It's a block party, and everyone is invited:
While the totals are a nice frame of reference, it's the numbers that don't appear in the traditional box scores that are even more impressive. Despite his skinny frame, Davis is intimidating inside because of his Gumby-like arms. That presence forces would-be drivers to reconsider a trip into the lane, lest they have their shots volleyed back at them.
As impressive as the shot-alteration is his ability to cause havoc in passing lanes with those arms. Davis is just short of two steals per game at 1.9, an important benchmark in a historical context.
What's the significance of two steals per game? Here's the full list of players who averaged two steals and two blocks per game over the course of a season:
|Two Blocks, Two Steals Club|
Gerald Wallace is the outlier among this group (though Crash is still the only All-Star in Charlotte Bobcats history), but it's pretty clear Davis would be in elite company if he could maintain those averages over the course of a full season. D-Rob and Hakeem are two players that serve as models for what Davis could one day be, and he's already approaching numbers from their prime years.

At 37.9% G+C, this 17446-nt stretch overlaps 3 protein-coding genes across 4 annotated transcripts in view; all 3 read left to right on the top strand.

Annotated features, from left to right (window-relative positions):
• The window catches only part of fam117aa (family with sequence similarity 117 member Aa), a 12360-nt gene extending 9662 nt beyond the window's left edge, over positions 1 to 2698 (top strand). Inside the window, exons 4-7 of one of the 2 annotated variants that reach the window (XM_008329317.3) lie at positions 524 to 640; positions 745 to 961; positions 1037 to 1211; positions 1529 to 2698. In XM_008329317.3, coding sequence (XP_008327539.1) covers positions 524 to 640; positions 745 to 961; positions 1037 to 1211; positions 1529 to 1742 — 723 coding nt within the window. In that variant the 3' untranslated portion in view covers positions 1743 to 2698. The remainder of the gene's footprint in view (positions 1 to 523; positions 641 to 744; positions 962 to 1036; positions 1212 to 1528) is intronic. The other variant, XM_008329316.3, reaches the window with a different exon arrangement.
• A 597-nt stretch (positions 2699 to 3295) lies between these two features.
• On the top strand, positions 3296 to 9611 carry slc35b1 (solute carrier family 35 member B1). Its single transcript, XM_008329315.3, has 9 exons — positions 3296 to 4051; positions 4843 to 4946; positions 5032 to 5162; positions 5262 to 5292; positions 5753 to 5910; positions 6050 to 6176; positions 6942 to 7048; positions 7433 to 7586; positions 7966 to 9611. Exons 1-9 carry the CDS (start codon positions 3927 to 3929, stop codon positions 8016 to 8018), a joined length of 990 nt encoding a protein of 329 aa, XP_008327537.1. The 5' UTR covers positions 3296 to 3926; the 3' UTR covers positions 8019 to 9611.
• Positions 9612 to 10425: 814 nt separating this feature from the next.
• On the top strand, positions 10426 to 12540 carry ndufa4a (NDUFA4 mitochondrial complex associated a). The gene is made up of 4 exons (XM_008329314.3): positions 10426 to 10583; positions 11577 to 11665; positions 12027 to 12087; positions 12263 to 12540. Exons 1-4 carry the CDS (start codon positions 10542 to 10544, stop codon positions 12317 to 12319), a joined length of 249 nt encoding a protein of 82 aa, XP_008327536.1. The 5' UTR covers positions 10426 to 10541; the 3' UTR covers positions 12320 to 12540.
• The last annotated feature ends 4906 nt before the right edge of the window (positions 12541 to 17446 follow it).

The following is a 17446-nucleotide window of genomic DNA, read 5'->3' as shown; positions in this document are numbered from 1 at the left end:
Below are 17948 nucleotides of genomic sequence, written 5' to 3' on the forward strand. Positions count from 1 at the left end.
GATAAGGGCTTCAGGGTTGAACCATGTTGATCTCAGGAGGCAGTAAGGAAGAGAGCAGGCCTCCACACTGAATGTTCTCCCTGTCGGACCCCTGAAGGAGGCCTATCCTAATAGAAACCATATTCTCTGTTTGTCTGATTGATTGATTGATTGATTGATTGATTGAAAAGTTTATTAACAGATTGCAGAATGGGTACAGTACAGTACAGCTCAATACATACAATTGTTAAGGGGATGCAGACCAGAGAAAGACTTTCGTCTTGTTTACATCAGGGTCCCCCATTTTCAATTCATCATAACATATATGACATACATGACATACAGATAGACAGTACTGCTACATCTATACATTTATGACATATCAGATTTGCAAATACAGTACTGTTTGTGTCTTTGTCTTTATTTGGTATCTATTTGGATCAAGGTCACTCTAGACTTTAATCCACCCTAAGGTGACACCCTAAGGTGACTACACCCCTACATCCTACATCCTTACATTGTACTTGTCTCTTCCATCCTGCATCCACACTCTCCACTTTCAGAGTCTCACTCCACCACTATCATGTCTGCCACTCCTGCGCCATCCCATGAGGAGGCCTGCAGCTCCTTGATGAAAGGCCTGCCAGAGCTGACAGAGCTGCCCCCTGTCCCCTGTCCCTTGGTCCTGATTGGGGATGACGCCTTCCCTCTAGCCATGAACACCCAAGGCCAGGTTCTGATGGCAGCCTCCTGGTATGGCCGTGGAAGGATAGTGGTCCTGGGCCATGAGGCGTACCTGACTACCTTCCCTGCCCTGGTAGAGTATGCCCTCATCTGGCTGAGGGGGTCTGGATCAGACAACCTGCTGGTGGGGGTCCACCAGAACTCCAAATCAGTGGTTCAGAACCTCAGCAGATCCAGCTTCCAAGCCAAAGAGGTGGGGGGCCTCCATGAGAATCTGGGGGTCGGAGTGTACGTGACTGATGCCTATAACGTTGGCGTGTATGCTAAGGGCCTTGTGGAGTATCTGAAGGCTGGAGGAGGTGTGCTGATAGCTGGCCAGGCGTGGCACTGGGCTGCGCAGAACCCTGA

To put a nice cherry on top, the advanced metrics mesh perfectly with the counting stats. Davis' DRTG of 97 is unspectacular, but it's important to consider the larger context of his team's defense.
The next best DRTG among regulars in the Pelicans rotation is 104, courtesy of Greg Stiemsma. For the math-challenged, Davis has been seven points better on the defensive end than anybody else on the roster.
Translation: He's damn good.
Areas to Improve
With those qualifiers, it's hard to suggest that Davis still has a ton of room to grow. But that's the beauty of his breakthrough season—even as he sets the world on fire, there's still areas that could use touching up.